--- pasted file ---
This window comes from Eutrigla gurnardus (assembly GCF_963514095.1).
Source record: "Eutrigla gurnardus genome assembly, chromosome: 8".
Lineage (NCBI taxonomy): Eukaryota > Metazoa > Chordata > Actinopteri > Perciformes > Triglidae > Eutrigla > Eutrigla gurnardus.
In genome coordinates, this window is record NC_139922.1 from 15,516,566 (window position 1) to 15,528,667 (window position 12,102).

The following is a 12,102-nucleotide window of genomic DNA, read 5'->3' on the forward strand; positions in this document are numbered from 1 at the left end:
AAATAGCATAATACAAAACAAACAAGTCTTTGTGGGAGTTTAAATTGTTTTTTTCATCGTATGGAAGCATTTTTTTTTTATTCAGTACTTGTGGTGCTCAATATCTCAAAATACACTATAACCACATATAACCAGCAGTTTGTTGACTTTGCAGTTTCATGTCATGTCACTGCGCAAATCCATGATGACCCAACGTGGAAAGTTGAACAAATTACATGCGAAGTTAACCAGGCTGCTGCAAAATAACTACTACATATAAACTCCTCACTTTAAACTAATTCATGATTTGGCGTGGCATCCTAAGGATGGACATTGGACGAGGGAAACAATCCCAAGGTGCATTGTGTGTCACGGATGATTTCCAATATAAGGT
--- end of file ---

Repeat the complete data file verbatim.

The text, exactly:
This window comes from Eutrigla gurnardus (assembly GCF_963514095.1).
Source record: "Eutrigla gurnardus genome assembly, chromosome: 8".
Lineage (NCBI taxonomy): Eukaryota > Metazoa > Chordata > Actinopteri > Perciformes > Triglidae > Eutrigla > Eutrigla gurnardus.
In genome coordinates, this window is record NC_139922.1 from 15,516,566 (window position 1) to 15,528,667 (window position 12,102).

The following is a 12,102-nucleotide window of genomic DNA, read 5'->3' on the forward strand; positions in this document are numbered from 1 at the left end:
AAATAGCATAATACAAAACAAACAAGTCTTTGTGGGAGTTTAAATTGTTTTTTTCATCGTATGGAAGCATTTTTTTTTTATTCAGTACTTGTGGTGCTCAATATCTCAAAATACACTATAACCACATATAACCAGCAGTTTGTTGACTTTGCAGTTTCATGTCATGTCACTGCGCAAATCCATGATGACCCAACGTGGAAAGTTGAACAAATTACATGCGAAGTTAACCAGGCTGCTGCAAAATAACTACTACATATAAACTCCTCACTTTAAACTAATTCATGATTTGGCGTGGCATCCTAAGGATGGACATTGGACGAGGGAAACAATCCCAAGGTGCATTGTGTGTCACGGATGATTTCCAATATAAGGT